I have been fascinated by AI and computer vision for years now (especially given that I'm rather visually challenged myself!)
The Huawei P30 pro was the first smart phone to consistently see better and further than I can, thanks to its designed in approach to optical zoom and AI augmented combination zoom.
That leads me to this discussion; function by design. I only see with one fully functional eye, which is fine generally but denies me the full experience of binocular disparity that makes the world so vibrant for a majority of people.
My world view feels akin to the single camera setup of old, with exceptional people working to recreate visual processing hardware and software to utilise the visual data in their programs. It still feels a bit fragmented though so this discussion is about encouraging people (especially those with disabilities) to think about design to enhance functionality. Why do I mentioned disabilities? They are valuable - you don't take things for granted and I'm willing to bet have encountered obstacles and annoyances which most wouldn't even notice. That experience is valuable in innovation.
Mine led me to encounter this bio fact as I studied Vision as part of Psychology:
FBD: Did you know your eye does all the processing needed to detect an objects edge , thanks to the layout of cells that pass information from the front line light detectors to the optic nerve? Edge detection is designed into the "hardware".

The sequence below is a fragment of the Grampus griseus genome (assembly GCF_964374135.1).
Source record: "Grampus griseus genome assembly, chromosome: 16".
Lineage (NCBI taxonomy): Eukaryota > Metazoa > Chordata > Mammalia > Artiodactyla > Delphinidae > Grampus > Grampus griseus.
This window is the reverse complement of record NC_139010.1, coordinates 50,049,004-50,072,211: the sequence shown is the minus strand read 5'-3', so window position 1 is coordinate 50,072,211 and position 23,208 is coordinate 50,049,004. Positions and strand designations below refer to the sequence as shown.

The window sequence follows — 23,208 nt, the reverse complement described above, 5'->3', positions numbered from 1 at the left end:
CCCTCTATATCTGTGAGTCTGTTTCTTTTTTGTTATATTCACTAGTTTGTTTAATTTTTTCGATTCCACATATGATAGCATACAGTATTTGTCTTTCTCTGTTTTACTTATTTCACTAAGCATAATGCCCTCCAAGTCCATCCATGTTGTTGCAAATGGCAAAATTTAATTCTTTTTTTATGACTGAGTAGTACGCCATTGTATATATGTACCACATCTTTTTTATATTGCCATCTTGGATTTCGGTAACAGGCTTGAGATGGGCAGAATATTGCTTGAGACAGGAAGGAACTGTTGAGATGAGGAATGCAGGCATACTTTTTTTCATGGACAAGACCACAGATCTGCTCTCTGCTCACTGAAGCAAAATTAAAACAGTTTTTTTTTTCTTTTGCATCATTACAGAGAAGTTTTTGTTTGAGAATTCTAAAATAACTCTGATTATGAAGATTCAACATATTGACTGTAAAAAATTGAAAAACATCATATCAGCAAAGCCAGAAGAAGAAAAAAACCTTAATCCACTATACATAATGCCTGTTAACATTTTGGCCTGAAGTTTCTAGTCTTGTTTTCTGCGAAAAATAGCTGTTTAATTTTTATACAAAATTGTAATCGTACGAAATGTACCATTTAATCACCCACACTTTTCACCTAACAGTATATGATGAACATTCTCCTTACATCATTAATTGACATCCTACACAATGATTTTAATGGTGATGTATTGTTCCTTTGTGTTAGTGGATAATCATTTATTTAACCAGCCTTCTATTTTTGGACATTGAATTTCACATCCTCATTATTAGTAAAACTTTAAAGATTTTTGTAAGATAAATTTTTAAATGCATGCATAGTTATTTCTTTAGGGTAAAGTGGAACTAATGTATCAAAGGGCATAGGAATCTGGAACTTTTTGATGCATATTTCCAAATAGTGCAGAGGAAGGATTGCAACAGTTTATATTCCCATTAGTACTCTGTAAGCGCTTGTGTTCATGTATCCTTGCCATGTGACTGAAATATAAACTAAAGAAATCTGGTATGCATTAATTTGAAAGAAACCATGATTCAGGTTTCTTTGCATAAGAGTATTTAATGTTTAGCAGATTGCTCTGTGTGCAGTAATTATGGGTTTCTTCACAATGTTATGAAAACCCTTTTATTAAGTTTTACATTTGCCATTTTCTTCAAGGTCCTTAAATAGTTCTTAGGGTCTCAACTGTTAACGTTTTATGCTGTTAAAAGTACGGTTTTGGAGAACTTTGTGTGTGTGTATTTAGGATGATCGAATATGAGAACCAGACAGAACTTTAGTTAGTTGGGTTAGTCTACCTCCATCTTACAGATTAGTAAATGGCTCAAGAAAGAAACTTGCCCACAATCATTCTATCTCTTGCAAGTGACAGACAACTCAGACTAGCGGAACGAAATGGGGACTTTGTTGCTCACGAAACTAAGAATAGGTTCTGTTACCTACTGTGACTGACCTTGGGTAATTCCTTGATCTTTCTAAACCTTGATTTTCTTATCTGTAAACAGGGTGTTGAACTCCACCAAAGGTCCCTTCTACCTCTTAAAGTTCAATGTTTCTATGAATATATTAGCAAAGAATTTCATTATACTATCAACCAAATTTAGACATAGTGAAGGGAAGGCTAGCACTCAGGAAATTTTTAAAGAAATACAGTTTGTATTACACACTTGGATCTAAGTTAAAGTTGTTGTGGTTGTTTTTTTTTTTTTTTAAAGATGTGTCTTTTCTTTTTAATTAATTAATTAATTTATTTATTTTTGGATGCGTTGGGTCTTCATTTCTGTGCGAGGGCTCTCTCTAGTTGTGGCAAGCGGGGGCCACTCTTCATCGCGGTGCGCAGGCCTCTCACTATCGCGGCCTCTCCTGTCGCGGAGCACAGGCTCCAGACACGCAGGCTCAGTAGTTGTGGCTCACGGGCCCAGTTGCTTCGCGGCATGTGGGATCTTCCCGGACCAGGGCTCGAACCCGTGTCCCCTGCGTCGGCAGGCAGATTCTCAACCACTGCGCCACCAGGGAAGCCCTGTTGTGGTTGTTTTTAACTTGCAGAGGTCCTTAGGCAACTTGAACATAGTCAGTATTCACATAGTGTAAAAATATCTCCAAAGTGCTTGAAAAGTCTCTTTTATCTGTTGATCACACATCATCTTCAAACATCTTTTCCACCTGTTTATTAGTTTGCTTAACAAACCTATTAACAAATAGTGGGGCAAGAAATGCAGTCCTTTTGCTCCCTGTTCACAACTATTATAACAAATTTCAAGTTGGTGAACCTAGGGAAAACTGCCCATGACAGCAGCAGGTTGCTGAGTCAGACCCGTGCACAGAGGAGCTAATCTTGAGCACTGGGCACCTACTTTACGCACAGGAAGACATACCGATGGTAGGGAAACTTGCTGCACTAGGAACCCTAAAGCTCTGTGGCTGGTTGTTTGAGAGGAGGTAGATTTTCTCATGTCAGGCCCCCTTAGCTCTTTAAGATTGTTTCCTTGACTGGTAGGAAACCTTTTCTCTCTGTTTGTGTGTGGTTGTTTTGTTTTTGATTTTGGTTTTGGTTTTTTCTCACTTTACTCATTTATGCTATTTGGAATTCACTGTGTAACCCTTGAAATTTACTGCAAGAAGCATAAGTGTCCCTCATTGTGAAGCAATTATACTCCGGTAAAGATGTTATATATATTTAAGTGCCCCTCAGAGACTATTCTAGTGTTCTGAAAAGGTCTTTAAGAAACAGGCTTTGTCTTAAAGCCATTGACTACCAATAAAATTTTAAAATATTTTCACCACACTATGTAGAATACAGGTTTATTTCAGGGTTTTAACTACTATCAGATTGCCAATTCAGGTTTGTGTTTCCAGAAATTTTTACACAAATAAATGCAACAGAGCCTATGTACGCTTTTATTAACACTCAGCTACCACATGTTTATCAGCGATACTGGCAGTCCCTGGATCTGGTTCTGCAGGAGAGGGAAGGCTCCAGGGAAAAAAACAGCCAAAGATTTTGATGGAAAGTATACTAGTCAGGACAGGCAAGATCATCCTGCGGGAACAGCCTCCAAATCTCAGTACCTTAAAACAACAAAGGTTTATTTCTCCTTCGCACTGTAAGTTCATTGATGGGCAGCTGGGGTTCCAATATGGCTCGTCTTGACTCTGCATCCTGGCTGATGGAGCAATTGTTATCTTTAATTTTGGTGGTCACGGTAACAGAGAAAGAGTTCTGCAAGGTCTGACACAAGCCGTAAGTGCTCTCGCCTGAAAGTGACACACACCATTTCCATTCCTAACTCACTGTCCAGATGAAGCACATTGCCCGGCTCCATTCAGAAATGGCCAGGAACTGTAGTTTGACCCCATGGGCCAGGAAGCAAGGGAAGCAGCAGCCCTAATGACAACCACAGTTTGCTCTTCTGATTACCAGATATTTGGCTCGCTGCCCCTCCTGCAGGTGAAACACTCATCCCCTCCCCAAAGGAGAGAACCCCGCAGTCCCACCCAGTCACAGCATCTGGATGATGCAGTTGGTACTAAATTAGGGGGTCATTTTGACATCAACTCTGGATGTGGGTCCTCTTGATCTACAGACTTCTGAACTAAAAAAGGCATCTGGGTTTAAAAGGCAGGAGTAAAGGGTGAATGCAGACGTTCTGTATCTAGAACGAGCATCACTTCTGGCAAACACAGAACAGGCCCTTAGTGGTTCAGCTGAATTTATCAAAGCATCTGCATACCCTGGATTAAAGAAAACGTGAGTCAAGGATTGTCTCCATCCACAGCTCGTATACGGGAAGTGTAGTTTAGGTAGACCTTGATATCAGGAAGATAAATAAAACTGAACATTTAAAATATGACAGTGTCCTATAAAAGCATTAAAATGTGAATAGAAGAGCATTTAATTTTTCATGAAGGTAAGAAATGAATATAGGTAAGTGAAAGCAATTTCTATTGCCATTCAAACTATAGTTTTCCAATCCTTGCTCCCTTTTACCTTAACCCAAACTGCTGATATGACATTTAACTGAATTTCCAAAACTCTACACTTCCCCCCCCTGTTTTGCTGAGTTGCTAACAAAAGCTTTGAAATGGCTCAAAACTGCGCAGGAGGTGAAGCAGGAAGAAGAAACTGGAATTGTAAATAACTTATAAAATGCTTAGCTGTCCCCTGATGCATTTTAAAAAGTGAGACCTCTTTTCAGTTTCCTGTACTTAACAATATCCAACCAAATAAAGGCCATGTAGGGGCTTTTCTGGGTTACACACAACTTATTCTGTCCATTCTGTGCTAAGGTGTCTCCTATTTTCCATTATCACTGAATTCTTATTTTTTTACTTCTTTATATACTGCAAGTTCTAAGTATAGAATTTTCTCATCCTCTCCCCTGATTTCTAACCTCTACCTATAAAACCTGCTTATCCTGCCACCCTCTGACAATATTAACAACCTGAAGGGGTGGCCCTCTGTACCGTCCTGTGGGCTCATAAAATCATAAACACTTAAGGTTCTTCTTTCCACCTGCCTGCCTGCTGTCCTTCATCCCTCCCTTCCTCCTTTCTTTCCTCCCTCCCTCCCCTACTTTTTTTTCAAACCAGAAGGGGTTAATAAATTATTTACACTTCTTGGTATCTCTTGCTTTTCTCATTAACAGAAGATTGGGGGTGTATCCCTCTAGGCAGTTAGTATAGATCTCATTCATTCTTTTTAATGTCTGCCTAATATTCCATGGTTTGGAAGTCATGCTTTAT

...the brain then takes over to deal with distance, occlusion, object known properties and such so you always recognise a whole object even when it's partly hidden, and know its likely texture, hardness, weight, use etc.... Which has been a hot topic in computer vision and AI - hampered mostly by the processing overhead needed for the first stage of object recognition - finding edges, which biology would have you believe is easy
FBD: Camera position. AI can process depth with any degree of spacing really, so positioning has never really been a topic. I'd invite the collective here to think of this again though from my perspective. What could we achieve, in functionality, by placing the camera arrays at the typical distance that you'd find the human eyes spaced apart? The camera would be able to bring 3d stereographic images to life, be able to see more of an objects surface than a narrower array of lenses, potentially making 3d scanning faster and more accurate.
What are your thoughts? Do you have a disability that could provide a nugget of information for design that most wouldn't have come across? I'd love to hear from you.